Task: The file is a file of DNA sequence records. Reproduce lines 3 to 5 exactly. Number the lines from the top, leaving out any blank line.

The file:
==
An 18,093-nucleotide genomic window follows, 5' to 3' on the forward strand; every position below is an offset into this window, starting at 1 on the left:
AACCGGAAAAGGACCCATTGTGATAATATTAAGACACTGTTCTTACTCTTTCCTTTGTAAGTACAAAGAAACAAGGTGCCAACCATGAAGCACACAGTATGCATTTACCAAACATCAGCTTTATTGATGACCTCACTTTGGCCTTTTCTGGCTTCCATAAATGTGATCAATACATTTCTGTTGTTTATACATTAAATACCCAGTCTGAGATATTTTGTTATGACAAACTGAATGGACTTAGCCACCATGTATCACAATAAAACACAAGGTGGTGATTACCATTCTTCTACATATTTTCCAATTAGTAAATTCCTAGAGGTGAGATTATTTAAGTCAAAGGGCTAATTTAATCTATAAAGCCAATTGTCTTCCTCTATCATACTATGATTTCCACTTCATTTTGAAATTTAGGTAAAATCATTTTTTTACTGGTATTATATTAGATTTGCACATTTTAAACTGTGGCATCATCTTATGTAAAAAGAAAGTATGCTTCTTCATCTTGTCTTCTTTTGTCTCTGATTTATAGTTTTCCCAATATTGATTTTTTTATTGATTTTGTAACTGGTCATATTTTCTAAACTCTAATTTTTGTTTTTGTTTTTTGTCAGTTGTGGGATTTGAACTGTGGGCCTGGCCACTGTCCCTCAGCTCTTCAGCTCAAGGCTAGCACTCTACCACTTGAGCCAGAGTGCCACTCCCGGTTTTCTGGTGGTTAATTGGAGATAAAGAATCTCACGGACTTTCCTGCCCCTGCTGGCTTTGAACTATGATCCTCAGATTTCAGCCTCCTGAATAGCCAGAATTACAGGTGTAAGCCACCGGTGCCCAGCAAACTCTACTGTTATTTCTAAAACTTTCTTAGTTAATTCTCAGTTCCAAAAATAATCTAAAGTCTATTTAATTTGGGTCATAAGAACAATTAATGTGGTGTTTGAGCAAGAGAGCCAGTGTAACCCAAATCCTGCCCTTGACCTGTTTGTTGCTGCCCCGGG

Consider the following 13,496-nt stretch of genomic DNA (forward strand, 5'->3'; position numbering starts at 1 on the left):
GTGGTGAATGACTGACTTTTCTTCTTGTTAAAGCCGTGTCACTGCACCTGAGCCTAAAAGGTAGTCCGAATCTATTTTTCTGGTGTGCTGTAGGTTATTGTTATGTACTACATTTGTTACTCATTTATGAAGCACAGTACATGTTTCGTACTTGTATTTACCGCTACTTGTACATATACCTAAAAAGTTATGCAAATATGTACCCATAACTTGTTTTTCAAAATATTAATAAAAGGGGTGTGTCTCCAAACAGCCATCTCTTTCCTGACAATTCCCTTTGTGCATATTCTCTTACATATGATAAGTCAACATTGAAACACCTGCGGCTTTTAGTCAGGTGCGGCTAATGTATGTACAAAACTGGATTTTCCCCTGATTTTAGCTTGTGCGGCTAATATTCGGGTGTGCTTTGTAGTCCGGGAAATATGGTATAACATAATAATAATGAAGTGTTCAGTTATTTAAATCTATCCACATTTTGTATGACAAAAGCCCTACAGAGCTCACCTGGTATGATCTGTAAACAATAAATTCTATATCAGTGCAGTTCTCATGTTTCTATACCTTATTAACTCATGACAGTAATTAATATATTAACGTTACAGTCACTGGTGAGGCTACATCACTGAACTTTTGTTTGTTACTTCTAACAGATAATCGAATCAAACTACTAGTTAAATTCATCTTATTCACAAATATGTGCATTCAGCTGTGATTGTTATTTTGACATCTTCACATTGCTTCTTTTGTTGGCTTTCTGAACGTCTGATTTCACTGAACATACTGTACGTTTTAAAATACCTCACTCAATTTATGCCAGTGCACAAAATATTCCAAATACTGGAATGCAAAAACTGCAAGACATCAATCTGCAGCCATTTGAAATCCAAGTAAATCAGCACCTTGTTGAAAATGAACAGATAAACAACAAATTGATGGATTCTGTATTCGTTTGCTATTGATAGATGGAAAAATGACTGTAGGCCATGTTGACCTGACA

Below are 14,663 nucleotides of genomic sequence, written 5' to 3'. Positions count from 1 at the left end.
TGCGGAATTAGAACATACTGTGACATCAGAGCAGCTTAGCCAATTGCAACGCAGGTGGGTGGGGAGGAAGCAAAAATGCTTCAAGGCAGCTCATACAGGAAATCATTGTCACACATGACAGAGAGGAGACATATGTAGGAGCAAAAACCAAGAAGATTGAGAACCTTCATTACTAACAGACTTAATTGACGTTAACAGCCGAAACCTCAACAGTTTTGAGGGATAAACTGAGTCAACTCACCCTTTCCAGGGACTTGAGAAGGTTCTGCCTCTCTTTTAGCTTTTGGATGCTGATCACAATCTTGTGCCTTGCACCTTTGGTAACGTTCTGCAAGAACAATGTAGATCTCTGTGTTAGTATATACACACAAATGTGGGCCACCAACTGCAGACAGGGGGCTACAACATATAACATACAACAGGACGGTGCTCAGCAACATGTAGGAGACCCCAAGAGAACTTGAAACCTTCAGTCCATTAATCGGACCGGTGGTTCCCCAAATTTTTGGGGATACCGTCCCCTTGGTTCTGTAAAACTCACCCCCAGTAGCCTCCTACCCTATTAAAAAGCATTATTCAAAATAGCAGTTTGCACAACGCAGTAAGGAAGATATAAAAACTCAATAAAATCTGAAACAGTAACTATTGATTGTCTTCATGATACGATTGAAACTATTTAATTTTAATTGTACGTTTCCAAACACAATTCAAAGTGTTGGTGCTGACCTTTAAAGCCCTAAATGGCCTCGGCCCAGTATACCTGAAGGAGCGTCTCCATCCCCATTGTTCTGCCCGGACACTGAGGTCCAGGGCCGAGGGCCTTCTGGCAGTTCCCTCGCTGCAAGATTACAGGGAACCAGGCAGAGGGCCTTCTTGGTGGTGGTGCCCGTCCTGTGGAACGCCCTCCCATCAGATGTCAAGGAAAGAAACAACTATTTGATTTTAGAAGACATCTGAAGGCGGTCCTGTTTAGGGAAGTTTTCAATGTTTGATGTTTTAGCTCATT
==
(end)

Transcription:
Consider the following 13,496-nt stretch of genomic DNA (forward strand, 5'->3'; position numbering starts at 1 on the left):
GTGGTGAATGACTGACTTTTCTTCTTGTTAAAGCCGTGTCACTGCACCTGAGCCTAAAAGGTAGTCCGAATCTATTTTTCTGGTGTGCTGTAGGTTATTGTTATGTACTACATTTGTTACTCATTTATGAAGCACAGTACATGTTTCGTACTTGTATTTACCGCTACTTGTACATATACCTAAAAAGTTATGCAAATATGTACCCATAACTTGTTTTTCAAAATATTAATAAAAGGGGTGTGTCTCCAAACAGCCATCTCTTTCCTGACAATTCCCTTTGTGCATATTCTCTTACATATGATAAGTCAACATTGAAACACCTGCGGCTTTTAGTCAGGTGCGGCTAATGTATGTACAAAACTGGATTTTCCCCTGATTTTAGCTTGTGCGGCTAATATTCGGGTGTGCTTTGTAGTCCGGGAAATATGGTATAACATAATAATAATGAAGTGTTCAGTTATTTAAATCTATCCACATTTTGTATGACAAAAGCCCTACAGAGCTCACCTGGTATGATCTGTAAACAATAAATTCTATATCAGTGCAGTTCTCATGTTTCTATACCTTATTAACTCATGACAGTAATTAATATATTAACGTTACAGTCACTGGTGAGGCTACATCACTGAACTTTTGTTTGTTACTTCTAACAGATAATCGAATCAAACTACTAGTTAAATTCATCTTATTCACAAATATGTGCATTCAGCTGTGATTGTTATTTTGACATCTTCACATTGCTTCTTTTGTTGGCTTTCTGAACGTCTGATTTCACTGAACATACTGTACGTTTTAAAATACCTCACTCAATTTATGCCAGTGCACAAAATATTCCAAATACTGGAATGCAAAAACTGCAAGACATCAATCTGCAGCCATTTGAAATCCAAGTAAATCAGCACCTTGTTGAAAATGAACAGATAAACAACAAATTGATGGATTCTGTATTCGTTTGCTATTGATAGATGGAAAAATGACTGTAGGCCATGTTGACCTGACA

Below are 14,663 nucleotides of genomic sequence, written 5' to 3'. Positions count from 1 at the left end.